The United Nations Representative of General Secretary for Somalia, Augustine Mahiga, also hinted about the possible return of warlords as a power unless government and AMISOM force maintain and secure the positions left by the insurgents.

However, Muse Sudi Yalahow, a former warlord and member of parliament, said on state-run radio station said that warlords did not intend to replace the militants.

“We are lawmakers in the parliament and we do not wish return as a power to challenge the government," he said.

Amongs the most well-known warlords are:

- Mohamed Omer Habeeb is a former Mayor of Mogadishu who belongs to Abgal, a subclan of Hawiye. He oversees a force of 400 clan militia based in the northern parts in Mogadishu.

- Yusuf Mohamed Siyad (Indha-Adde) belongs to the Ayr, a sub clan of Habargidir of Hawiye clan, and is a former warlord in the Lower Shabelle region. He was promoted to general in the Somali military and has a strong force of about 400 to 500 clan militia in the southern parts of Mogadishu. His militia is paid for by the government and are considered government forces, although General Yusuf has rejected offers from the government that his militia formally join TFG forces.

- General Abdikarim Gacma-dulle, belongs to Wa’eysle, a sub clan of Abgal clan of Hawiye, and is a former militia leader in the northern parts of Mogadishu. His 500-700 strong militia fought in Shibis, Karan and Abdi-aziz districts in the northern parts of Mogadishu alongside TFG and AMISOM forces.

- General Abdi Hassan Awale Qeybdid belongs to the Sa’ad sub clan of Habargidir of Hawiye and is a former police commander with about 500 clan militia under his control that mainly serve as TFG police. The general is a former aide of General Mohamed Farah Aideed and is known for his antagonistic views against al-Shabaab. He also fought against the Islamic Courts Union in 2006.

- Mohamed Qanyare hails from Murunsade, a sub clan of Hawiye, and is currently a lawmaker. He was a warlord but lost his militia and does not appear to be willing return to lead a clan militia. In an interview, he said that just he has four AK-47 assault rifles for his safety.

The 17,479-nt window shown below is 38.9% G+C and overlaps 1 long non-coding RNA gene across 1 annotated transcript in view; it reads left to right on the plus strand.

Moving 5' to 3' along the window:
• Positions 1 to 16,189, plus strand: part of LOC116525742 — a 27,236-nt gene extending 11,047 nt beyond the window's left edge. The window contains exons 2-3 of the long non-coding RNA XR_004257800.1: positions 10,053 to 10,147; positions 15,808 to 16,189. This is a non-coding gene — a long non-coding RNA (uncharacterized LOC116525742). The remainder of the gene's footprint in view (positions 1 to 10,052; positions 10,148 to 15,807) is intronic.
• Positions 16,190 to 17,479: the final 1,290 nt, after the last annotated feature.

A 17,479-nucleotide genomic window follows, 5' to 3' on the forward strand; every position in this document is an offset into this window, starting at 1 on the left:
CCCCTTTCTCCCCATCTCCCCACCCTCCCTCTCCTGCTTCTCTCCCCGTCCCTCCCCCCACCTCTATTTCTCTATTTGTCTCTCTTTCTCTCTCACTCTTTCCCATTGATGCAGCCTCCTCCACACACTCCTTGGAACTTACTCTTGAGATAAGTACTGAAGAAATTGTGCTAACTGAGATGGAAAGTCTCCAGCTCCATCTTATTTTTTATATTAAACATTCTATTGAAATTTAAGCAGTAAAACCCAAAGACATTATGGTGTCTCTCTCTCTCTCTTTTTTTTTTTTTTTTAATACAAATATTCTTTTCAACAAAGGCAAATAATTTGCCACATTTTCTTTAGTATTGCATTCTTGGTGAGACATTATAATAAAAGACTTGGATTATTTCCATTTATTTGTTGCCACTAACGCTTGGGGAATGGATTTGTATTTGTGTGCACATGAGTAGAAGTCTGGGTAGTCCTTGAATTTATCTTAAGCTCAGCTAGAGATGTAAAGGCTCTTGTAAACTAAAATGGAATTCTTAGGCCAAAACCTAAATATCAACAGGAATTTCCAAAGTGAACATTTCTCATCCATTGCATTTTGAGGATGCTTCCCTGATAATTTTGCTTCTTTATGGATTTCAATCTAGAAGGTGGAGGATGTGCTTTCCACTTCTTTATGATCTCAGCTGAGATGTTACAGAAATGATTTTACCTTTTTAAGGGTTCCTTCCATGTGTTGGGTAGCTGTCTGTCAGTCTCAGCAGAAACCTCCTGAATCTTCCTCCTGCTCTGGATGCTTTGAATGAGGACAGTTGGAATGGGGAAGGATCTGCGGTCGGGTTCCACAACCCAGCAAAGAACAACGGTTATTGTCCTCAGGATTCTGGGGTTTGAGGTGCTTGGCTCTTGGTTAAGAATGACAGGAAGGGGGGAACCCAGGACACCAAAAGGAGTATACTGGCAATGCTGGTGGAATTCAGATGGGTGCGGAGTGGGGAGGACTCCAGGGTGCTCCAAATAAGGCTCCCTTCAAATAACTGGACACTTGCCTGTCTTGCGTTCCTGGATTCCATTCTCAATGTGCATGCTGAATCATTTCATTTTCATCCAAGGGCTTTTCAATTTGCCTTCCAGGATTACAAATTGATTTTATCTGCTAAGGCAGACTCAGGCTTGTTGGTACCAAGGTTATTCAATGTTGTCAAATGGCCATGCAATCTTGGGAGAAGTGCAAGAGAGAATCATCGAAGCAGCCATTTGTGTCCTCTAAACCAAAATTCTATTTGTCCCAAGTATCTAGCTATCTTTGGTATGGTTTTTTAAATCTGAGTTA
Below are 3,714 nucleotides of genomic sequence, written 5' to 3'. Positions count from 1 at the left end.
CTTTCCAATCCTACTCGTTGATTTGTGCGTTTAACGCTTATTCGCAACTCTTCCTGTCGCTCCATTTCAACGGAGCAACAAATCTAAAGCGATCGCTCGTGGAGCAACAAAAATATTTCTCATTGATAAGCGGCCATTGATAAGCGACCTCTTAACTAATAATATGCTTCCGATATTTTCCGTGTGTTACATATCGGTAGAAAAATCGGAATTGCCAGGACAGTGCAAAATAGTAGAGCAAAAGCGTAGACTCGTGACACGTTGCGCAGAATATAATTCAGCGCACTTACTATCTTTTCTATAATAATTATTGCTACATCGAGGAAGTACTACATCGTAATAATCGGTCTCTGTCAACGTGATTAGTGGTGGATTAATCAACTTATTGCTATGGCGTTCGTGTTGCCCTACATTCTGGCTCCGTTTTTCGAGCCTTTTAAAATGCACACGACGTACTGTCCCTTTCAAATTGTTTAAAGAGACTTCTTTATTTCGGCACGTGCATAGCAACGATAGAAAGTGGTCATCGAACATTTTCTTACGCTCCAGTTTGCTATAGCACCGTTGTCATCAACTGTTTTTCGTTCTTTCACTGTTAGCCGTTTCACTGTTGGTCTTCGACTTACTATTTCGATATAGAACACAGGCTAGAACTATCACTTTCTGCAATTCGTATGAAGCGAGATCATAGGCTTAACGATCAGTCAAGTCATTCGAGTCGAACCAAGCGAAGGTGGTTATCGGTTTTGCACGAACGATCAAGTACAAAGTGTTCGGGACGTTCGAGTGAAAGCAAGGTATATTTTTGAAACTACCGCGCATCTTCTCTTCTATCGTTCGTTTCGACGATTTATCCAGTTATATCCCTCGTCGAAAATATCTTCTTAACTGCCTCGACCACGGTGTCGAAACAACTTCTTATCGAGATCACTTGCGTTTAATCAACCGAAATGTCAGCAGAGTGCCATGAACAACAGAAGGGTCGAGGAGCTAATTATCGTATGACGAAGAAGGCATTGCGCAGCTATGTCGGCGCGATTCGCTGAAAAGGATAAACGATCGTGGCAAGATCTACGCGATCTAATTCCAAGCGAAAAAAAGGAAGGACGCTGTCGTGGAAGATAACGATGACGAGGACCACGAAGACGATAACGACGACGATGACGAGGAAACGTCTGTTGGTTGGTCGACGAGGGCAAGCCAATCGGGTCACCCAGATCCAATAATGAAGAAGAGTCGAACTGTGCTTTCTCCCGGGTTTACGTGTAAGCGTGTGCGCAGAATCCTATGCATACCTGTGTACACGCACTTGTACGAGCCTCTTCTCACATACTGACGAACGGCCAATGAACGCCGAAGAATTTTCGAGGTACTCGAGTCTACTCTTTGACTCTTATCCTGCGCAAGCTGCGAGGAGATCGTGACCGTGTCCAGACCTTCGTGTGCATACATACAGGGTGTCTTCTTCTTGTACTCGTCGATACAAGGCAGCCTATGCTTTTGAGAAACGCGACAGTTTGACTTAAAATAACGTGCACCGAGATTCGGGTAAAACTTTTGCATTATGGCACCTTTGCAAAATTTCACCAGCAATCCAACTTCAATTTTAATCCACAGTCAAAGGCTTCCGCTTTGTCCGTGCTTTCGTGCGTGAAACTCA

- Abdi-nuure Siyad belongs to Ayr, a sub clan of Habargidir of Hawiye. His militia of 150-200 men has the ability to mobilize to fight for clan positions in Mogadishu's northern positions in the Huriwaa, pasta factory and Suukha Hoolaha.

- Yusuf Hagar (Daba-geed) belongs to Hawadle, a sub clan of Hawiye, and is a former warlord in Hiran region with a powerful armed militia of approximately 700 well-armed men. He receives logistical and training support from Ethiopia. Hagar struggles with evicting al-Shabaaab from Hiran.

- General Barre Aden Shire (Hirale) is from Marehan, a sub clan of Darod, and is a former defense minister who was recently released from an Ethiopian detention center. The general and current MP has a strong force of about 800 men, trained and equipped by Ethiopia which fights against al-Shabaab in Gedo region. They are mainly from the Marehan clan and although they use Ahlu Suna Wal Jamaa as their cover, they are considered as both clan militia and TFG force.

- Mohamoud Sayid Aden from Mareehan is affilated with a sub clan of the Darod and is a prominent politician from the Gedo region. He leads his militia similar to the style of General Barre Hirale and he himself has connections with Ethiopia but his forces are less than those of Hirale.